It's another one of those multinational jobs.
Originally Posted by RKSL-Rock
Which is both a recipe for construction problems and also a one size fits all solution rather than a custom fit for the job we want. It's trying to please a hell of a lot of people all at the same time.
I'm not sure about Rafale, but the other alternative, the one the yanks currently use is the one I am in two minds about.
It's proven and probably competatively priced but the range is no great shakes I thought.
But I don't think we need to buy the higest tech plane EVAR.
The point about carrier based air power to my mind is that you deploy where the enemy isn't defending. At his weakest point.
Any solid workhorse will do.
The tactical advantage of a naval air arm is in the manouvre phase rather then the combat phase.
And lets face it, given that we currently have nothing at all, even a Fairey Swordfish would be a significant improvement. A navalised Apache is another serious option in my mind. I'm not unconditionally married to the concept of fixed wing at all.
I have the uncomfortable feeling that it's fighting the last war and not the next, or in this case, WW2.
Almost like how building dreadnoughts in the carrier age was.
F-35 would be sweet, but I'd ditch it on the spot if it isn't going to be ready in time for the carriers.
A bird in hand is worth two in the bush.
Last edited by Baff1; Mar 5 2012 at 03:30.
yeah, as even USN Admiral admitted than all "stealth"-related in aerospace is actually WAY scam/psyops/corruption-related, more than with anything PRACTICALY handy for national security:
and urge to roll-back concept to similar to employed by SU/Russia for long time
Supreme Emperor of Nigeria
Yea but now the F-22 pilots will figure how to beat the EF and next time round be all "Oh we knew the raptor was the best blah blah etc."
I shall not insult moderators
ROE = visual range exercise with 1v1 merge combat. Typhoon would probably win most of the time under those circumstances. Is that a full and correct assessment of how the F-22 would fight a real war?
The F22's strength is supposed to be in the high altitude BVR arena. I guess in real life it's a question of how survivable the Typhoon is in BVR combat as in theory the F22 will usually be able to fire 1st, if it survives, can the F22 be engaged with the MBDA Meteor missile which is superior to even the AIM-120D in performance, provided the F-22 can be detected in time?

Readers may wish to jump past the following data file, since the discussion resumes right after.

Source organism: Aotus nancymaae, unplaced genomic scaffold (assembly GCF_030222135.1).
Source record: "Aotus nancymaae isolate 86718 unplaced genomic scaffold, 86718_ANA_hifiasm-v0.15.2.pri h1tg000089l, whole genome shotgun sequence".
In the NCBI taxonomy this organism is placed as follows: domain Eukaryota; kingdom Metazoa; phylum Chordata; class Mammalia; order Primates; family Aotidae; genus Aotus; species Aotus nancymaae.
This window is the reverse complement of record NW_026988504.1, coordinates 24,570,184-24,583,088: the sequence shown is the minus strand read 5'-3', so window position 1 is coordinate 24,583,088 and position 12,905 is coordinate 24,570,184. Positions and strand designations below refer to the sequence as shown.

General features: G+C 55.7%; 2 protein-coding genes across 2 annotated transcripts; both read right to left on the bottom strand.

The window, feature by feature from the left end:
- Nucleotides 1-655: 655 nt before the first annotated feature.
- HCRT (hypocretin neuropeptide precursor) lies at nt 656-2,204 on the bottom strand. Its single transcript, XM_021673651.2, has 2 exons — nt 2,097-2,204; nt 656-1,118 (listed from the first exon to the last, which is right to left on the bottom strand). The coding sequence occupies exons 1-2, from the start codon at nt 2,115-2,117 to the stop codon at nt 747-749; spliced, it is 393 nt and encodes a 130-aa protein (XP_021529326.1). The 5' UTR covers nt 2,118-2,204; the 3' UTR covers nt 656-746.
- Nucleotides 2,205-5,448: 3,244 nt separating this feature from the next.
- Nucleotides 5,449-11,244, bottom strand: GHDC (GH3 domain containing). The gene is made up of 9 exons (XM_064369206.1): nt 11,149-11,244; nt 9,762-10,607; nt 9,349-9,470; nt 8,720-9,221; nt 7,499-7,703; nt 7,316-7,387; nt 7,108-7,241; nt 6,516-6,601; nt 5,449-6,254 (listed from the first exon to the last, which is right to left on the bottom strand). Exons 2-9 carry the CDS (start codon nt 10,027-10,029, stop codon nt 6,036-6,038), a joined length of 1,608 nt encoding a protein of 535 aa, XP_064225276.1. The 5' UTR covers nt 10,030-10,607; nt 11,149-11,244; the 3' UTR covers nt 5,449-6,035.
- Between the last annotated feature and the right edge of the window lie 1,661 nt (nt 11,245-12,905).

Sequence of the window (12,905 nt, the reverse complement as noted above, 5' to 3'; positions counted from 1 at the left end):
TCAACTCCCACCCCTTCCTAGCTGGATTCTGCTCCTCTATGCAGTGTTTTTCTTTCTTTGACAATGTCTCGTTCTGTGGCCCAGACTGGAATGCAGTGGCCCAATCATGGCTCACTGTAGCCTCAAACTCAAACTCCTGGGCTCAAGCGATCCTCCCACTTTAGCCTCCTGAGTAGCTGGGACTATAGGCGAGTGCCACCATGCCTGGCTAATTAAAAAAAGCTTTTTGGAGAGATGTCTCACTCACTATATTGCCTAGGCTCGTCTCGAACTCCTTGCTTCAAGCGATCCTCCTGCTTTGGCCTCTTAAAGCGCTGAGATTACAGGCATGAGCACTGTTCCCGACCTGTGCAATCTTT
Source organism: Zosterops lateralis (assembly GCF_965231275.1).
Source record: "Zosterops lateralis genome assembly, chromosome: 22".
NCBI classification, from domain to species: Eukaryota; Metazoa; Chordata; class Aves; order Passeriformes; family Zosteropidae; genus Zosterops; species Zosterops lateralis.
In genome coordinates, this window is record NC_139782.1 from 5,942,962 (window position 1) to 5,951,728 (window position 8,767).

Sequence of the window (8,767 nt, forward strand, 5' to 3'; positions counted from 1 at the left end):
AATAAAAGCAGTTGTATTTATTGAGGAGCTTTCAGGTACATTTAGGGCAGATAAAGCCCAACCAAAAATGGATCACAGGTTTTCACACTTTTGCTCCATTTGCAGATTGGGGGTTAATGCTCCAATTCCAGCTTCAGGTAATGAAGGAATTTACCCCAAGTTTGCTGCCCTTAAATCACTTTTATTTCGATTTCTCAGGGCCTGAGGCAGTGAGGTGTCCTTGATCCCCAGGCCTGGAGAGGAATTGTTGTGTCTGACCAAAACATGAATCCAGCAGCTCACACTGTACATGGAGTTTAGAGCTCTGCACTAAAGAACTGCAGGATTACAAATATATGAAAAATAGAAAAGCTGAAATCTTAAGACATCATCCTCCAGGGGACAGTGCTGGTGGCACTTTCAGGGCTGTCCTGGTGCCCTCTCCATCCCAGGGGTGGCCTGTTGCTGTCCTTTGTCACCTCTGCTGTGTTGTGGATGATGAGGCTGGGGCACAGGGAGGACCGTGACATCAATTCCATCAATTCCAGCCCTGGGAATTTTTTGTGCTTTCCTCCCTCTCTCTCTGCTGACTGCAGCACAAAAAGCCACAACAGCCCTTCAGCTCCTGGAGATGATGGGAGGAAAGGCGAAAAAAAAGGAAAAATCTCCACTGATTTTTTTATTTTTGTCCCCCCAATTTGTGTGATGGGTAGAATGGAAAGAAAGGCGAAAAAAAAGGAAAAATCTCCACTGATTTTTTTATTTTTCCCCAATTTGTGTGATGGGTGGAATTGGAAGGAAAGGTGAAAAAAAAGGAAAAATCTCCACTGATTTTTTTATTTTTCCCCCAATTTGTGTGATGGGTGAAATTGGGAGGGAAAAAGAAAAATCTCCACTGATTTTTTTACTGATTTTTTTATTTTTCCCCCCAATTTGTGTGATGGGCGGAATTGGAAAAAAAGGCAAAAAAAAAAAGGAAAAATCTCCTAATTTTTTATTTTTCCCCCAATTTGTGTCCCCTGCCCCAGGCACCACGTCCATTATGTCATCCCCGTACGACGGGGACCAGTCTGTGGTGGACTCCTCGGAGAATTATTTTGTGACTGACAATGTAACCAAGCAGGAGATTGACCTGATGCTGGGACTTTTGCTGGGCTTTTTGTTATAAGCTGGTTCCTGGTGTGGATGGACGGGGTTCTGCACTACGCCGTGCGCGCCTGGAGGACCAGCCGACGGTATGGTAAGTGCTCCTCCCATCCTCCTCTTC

The Typhoon is estimated to have a frontal RCS of 0.75sq m in clean config Vs Raptors 0.0001 sq m. These engagements are often a game of chicken as you have to fire, then turn away to avoid running into your opponents missiles which changes the RCS. There are other factors such as mid course guidance for missiles being provided by datalink from other aircraft such as AWACS.
It's a very complex debate as there are so many things to consider.
IIRC, the Meteor has similar range to AIM-120, and the Raptor would have to reveal itself while launching the missile by locking onto the Typhoon (having no IRST). Also, I don't know how long the Meteor requires external guidance, but the Raptor would have to keep Typhoon locked on until the AMRAAM is in terminal phase. If the Meteor has a better on-board radar than the AMRAAM, the Typhoon would be able to drop the lock earlier than the Raptor, and focus entirely on ditching the ARMAAM. Also, we don't really know if the Meteor would be able to keep it's lock on Raptor once it's in the terminal phase and after the Raptor turns off it's radar. Also, keep in mind that the Typhoon, while not very stealthy, could not turn it's radar on at all, thanks to having IRST. If the Meteor can be guided from it, and if the Raptor is caught on IRST (a very big if), the Meteor would essentially turn into a heatseeker, and the Raptor would be notified about it when it turns on it's own radar and enters terminal phase (at which point, it's usually a bit late for starting evasive maneuvers).
My view, counter measures will make missiles less effective then it's back to the good old days of the Dogfight.
Not locked, but in track-while-scan mode.
Originally Posted by Dragon01
Please use the CWR2 CBT to help us provide a better experience.
Well, tracking a target in TWS mode is sometimes called "locking", even though it's not (and at least in F-16, the interface for doing both is somewhat similar). That's what I was referring to. Anyway, the result in this situation is the same: Raptor lighting up like a Christmas Tree on Typhoon's RWR. The point was, without IRST or AWACS uplink, the Raptor has to use it's radar to guide the missile, which compromises it's stealth.
If you were referring to Typhoon dropping the lock on Raptor to evade the AMRAAM, it's radar antenna isn't omnidirectional, so even in TWS mode, it has to keep it's target somewhere in the general "forward" area in order to guide the Meteor. When the Meteor goes autonomous, the Typhoon can turn away and stop thinking about tracking the Raptor.